Year B, Ordinary 2 (Epiphany 2), 2018 – See Hear!
Greetings!! Welcome back to the show! I should probably explain the reason for the parenthesis in the title; the first year we began this podcast, we opted to go with “ordinary time” between Epiphany and Lent. We did the same last year, and so figured we would continue with the trend for this year for the sake of internal consistency. BUT we also wanted to allow folks who are following the Epiphany calendar the chance to find us, so we included it as well. I’m kind of partial to “ordinary time” because it suggests that while we live our ordinary lives in our ordinary day-to-day fashion, God is present with us – we just may not notice. Which is a lot like the Old Testament passage for this Sunday. The Word of the Lord was rare and visions weren’t happening much anymore. Then, God interrupted some sleep and things changed. Unlike Eli, who was spiritually attuned enough to God to recognize the change would bring judgment and to accept it, the Corinthians to whom Paul writes think they can receive God’s new thing and simply continue to live their lives as they please. Not so! says Paul. God paid a price for us through Jesus and isn’t going to let us run amok. Belonging to God through Christ equals transformed lives. In John, Jesus calls disciples and while Phillip is enthusiastically ready to throw in with him, Nathanael is surprised that God would work through such an ordinary place as Nazareth. Jesus tells him to buckle his seatbelt, he hasn’t seen anything yet!
This week’s texts are:
1 Samuel 3:1-10 (11-20) [01:58]
One of the questions I frequently ask parents of babies is whether the child is sleeping through the night. Sometimes, the question is unnecessary; Mom and Dad look harried and flustered, or are shambling about like The Walking Dead. Since Samuel was delivered to Eli as a toddler, he did not experience the night feedings that are part of an infant’s routine. So when Samuel kept barging into his room one night, Eli must have wondered what had gotten into the boy. Then, he thought about it and gave Samuel some instructions. I wonder what went through his mind as he waited for dawn; that he was able to receive the Lord’s words of judgment without argument makes me think he had his own epiphany that night. We found illustrations and special effects for all but Nature smart in this text. It seems fitting that we spend time with WORD smart since the text declares the Word of the Lord was rare in those days. We have some ideas to anchor words in your congregation’s mind with a special effect. You can delve into MATH smart with probabilities and statistical significance of Samuel hearing God call three times. In BODY smart, illustrate the physical effort (and comedy!) of Samuel abruptly jumping from bed three times. Plus, uninterrupted sleep is important for one’s health! Those who have ears, let them hear.
- Smarts – Word [03:33], Math [05:09], Body [06:43], People [08:44]
- 1Samuel 3 worksheet
- Links in 1 Samuel
1 Corinthians 6:12-20 [11:03]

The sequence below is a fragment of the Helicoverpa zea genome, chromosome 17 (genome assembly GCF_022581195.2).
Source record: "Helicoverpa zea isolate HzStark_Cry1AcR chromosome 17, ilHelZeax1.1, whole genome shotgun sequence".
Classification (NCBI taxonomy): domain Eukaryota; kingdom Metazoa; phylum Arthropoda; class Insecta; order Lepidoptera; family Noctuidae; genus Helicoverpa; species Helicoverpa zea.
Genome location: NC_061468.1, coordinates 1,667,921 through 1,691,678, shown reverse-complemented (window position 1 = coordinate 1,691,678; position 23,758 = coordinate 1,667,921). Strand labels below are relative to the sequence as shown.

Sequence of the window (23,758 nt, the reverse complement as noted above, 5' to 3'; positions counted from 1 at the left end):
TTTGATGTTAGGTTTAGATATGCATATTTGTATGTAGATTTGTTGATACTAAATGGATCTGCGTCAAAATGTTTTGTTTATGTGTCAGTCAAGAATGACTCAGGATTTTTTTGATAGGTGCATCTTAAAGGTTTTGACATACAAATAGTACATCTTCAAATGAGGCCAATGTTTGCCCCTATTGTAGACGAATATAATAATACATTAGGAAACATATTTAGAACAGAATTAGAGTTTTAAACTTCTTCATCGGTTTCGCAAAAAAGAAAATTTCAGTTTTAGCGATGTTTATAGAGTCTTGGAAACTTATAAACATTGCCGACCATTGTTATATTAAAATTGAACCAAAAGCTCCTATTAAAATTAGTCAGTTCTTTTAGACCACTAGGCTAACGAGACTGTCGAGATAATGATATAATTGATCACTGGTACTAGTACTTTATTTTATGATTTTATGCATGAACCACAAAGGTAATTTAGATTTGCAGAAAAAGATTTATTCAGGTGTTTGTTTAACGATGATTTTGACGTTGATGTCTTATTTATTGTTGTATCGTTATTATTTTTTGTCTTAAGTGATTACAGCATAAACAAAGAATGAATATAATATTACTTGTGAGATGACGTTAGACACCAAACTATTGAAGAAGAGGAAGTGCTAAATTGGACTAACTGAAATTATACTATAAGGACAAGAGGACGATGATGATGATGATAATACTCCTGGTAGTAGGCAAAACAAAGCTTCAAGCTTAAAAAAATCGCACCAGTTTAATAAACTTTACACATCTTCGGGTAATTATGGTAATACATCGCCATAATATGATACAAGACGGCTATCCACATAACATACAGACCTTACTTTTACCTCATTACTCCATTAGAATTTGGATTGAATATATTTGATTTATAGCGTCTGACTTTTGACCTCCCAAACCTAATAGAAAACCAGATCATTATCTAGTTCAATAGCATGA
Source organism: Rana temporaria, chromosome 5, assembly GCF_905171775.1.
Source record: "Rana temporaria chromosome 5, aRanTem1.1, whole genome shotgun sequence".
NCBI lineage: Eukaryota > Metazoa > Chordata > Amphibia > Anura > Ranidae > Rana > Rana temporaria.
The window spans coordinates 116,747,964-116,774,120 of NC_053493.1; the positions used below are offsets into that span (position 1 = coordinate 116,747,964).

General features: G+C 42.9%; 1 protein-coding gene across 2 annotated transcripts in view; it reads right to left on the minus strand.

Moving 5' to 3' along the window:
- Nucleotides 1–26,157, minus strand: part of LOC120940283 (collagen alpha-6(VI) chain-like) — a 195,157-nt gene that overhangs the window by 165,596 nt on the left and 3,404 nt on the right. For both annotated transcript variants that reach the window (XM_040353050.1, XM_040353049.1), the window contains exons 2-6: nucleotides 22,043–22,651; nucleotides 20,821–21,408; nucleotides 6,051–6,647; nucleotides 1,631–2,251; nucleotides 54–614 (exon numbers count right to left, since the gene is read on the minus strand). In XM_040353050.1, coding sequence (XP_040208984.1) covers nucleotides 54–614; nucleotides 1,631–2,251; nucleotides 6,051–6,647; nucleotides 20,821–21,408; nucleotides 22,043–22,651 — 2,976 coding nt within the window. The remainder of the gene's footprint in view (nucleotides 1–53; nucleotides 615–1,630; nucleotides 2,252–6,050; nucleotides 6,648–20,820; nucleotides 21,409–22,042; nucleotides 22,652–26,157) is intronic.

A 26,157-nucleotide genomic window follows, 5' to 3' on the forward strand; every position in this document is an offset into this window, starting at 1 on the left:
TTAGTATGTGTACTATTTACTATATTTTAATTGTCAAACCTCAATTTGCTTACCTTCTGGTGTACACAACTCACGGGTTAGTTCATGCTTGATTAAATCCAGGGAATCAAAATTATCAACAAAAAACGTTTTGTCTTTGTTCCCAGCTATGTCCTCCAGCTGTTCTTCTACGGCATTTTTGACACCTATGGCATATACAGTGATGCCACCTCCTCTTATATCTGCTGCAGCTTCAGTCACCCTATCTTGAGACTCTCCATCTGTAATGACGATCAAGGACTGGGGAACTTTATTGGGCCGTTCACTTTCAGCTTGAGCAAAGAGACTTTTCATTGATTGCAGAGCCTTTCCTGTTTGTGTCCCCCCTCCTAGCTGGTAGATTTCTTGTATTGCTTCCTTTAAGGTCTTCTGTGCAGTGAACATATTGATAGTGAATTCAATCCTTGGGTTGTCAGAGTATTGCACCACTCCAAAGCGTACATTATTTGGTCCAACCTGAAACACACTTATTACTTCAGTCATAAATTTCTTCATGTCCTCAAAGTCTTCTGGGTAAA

In this section of the letter, Paul is exhorting the faithful in Corinth to live in such a way that exhibits Jesus. “See here, this is very important,” he seems to say. This passage is full of PEOPLE and SELF overtones – how does one live freely in Jesus’ grace in a way that does not bring dishonor on the Body? The question before the Corinthians is timeless and dogs the steps of the faithful to this day, because while we are free in Jesus, not everything is beneficial. In this section, Paul tackles the issue of fornication with a specific reference to the use of prostitutes. We explore his logical argument in MATH smart with two illustrations, one from The Simpsons. For BODY smart, we have links to essays about the consequences of prostitution particularly as it affects society. We also have links to agencies throughout the world who work on behalf of those ensnared in sex trafficking. We also use a parable about pot holes in NATURE smart to illustrate the insidious nature of sin, especially “victimless” crime.
- Smarts – Math [12:02], Body [16:43], Nature [18:49]
- 1Corinthians 6 worksheet
- Links in 1 Corinthians
- MATH smart
- BODY smart –
- NATURE smart –
- A Parable of Potholes (Scroll down about halfway)
John 1:43-51 [20:48]
This selection from John’s gospel continues with the call of more disciples, this time Phillip and Nathanael. We start with EYE smart and Phillip’s response to Nathanael’s skepticism about anything good coming out of Nazareth. “Come and see,” he tells him – which sometimes is the only response we have to others’ disbelief. We have two illustrations and a special effect for one of them. We think the whole passage has MUSIC smart implications; check out the worksheet (link below) to see what we suggest doing. For PEOPLE smart, we have illustrations that demonstrate the relationships at work in this story. That Nathanael is dismissive of Nazareth is not too surprising for the folks reading this story at the time; we have some ways of reading the text that demonstrate that. For SELF smart, we have some questions about how we obey Jesus’ call to follow. Are we like Nathanael, or like Phillip who follows Jesus by going to find others and then saying, “Come, and see!”?
- Smarts – Eye [22:39], Music [25:20], People [28:21], Self [31:59]
- John 1 worksheet
- Links in John
Image Credit: Copyright: antonioguillem / 123RF Stock Photo. Used by permission.